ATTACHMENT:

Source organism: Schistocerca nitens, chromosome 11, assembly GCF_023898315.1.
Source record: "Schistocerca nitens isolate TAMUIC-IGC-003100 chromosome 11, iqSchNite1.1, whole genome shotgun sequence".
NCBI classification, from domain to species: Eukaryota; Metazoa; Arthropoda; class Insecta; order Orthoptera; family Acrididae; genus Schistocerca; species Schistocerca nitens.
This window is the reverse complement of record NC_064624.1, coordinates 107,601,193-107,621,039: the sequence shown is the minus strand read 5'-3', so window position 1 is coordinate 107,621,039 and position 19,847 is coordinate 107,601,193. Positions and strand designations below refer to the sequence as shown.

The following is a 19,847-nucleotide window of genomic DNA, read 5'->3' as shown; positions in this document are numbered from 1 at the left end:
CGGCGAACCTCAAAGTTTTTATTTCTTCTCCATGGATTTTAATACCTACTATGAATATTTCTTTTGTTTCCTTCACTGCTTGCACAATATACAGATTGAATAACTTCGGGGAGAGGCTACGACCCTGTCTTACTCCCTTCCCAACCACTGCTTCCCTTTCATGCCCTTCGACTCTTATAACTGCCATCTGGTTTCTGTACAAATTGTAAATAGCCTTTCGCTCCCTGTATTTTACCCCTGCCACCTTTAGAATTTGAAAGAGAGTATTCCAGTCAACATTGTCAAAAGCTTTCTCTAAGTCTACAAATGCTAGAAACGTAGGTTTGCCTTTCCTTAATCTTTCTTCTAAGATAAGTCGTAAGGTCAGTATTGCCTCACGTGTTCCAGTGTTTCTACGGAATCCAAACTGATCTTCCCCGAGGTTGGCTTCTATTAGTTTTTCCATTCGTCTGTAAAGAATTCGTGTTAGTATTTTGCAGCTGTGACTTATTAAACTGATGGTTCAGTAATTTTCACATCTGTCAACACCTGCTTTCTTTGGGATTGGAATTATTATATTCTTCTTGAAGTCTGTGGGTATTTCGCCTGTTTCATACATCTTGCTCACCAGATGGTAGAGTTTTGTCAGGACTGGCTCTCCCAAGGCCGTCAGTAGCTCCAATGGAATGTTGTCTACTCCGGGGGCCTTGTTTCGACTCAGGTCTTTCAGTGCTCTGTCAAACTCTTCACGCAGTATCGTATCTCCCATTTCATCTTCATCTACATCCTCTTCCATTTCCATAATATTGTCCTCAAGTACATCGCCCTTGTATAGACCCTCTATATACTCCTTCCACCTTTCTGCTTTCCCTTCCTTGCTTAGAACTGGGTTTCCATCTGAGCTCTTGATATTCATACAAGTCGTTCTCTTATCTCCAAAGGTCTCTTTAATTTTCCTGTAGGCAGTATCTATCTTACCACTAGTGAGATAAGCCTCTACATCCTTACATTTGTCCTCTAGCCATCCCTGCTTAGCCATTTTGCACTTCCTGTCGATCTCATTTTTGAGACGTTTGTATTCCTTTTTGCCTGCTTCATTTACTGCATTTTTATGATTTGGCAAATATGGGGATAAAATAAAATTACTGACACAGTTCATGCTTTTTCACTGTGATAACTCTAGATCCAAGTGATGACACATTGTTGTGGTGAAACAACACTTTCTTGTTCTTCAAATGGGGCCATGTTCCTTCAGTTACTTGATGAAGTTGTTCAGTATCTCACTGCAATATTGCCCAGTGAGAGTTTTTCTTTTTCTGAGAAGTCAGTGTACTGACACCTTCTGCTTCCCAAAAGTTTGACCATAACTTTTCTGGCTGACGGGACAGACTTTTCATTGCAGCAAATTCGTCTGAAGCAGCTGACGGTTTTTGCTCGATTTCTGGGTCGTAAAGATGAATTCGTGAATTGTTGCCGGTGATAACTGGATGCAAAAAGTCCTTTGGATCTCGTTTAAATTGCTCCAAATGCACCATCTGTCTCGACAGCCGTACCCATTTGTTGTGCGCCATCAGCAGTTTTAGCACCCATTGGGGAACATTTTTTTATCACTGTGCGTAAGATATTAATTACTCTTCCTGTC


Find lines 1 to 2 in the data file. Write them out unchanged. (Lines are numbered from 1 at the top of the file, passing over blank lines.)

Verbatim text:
Source organism: Schistocerca nitens, chromosome 11, assembly GCF_023898315.1.
Source record: "Schistocerca nitens isolate TAMUIC-IGC-003100 chromosome 11, iqSchNite1.1, whole genome shotgun sequence".